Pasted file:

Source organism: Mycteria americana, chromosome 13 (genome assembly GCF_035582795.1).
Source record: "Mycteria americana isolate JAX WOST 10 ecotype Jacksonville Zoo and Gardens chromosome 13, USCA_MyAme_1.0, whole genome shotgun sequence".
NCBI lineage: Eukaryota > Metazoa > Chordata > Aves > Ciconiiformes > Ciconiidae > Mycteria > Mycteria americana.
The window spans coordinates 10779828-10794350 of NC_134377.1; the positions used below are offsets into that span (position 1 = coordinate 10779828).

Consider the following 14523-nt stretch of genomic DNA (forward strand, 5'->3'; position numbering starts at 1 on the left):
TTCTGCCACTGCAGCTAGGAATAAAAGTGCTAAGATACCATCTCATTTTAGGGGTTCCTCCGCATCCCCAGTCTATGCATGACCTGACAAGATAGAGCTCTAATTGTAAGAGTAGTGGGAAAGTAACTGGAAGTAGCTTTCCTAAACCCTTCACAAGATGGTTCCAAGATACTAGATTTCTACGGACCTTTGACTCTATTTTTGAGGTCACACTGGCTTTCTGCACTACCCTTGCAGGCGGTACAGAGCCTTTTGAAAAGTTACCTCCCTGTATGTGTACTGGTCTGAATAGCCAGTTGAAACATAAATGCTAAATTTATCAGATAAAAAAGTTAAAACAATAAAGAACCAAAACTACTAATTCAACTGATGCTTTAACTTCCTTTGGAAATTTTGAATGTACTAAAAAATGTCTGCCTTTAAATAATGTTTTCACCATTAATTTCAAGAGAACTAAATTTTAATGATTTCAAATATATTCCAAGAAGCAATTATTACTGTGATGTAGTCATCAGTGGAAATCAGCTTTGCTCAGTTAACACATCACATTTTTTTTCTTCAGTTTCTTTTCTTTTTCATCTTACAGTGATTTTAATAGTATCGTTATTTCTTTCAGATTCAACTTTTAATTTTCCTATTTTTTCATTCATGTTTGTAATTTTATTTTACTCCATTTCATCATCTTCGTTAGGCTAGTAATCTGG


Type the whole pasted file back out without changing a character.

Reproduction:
Source organism: Mycteria americana, chromosome 13 (genome assembly GCF_035582795.1).
Source record: "Mycteria americana isolate JAX WOST 10 ecotype Jacksonville Zoo and Gardens chromosome 13, USCA_MyAme_1.0, whole genome shotgun sequence".
NCBI lineage: Eukaryota > Metazoa > Chordata > Aves > Ciconiiformes > Ciconiidae > Mycteria > Mycteria americana.
The window spans coordinates 10779828-10794350 of NC_134377.1; the positions used below are offsets into that span (position 1 = coordinate 10779828).

Consider the following 14523-nt stretch of genomic DNA (forward strand, 5'->3'; position numbering starts at 1 on the left):
TTCTGCCACTGCAGCTAGGAATAAAAGTGCTAAGATACCATCTCATTTTAGGGGTTCCTCCGCATCCCCAGTCTATGCATGACCTGACAAGATAGAGCTCTAATTGTAAGAGTAGTGGGAAAGTAACTGGAAGTAGCTTTCCTAAACCCTTCACAAGATGGTTCCAAGATACTAGATTTCTACGGACCTTTGACTCTATTTTTGAGGTCACACTGGCTTTCTGCACTACCCTTGCAGGCGGTACAGAGCCTTTTGAAAAGTTACCTCCCTGTATGTGTACTGGTCTGAATAGCCAGTTGAAACATAAATGCTAAATTTATCAGATAAAAAAGTTAAAACAATAAAGAACCAAAACTACTAATTCAACTGATGCTTTAACTTCCTTTGGAAATTTTGAATGTACTAAAAAATGTCTGCCTTTAAATAATGTTTTCACCATTAATTTCAAGAGAACTAAATTTTAATGATTTCAAATATATTCCAAGAAGCAATTATTACTGTGATGTAGTCATCAGTGGAAATCAGCTTTGCTCAGTTAACACATCACATTTTTTTTCTTCAGTTTCTTTTCTTTTTCATCTTACAGTGATTTTAATAGTATCGTTATTTCTTTCAGATTCAACTTTTAATTTTCCTATTTTTTCATTCATGTTTGTAATTTTATTTTACTCCATTTCATCATCTTCGTTAGGCTAGTAATCTGG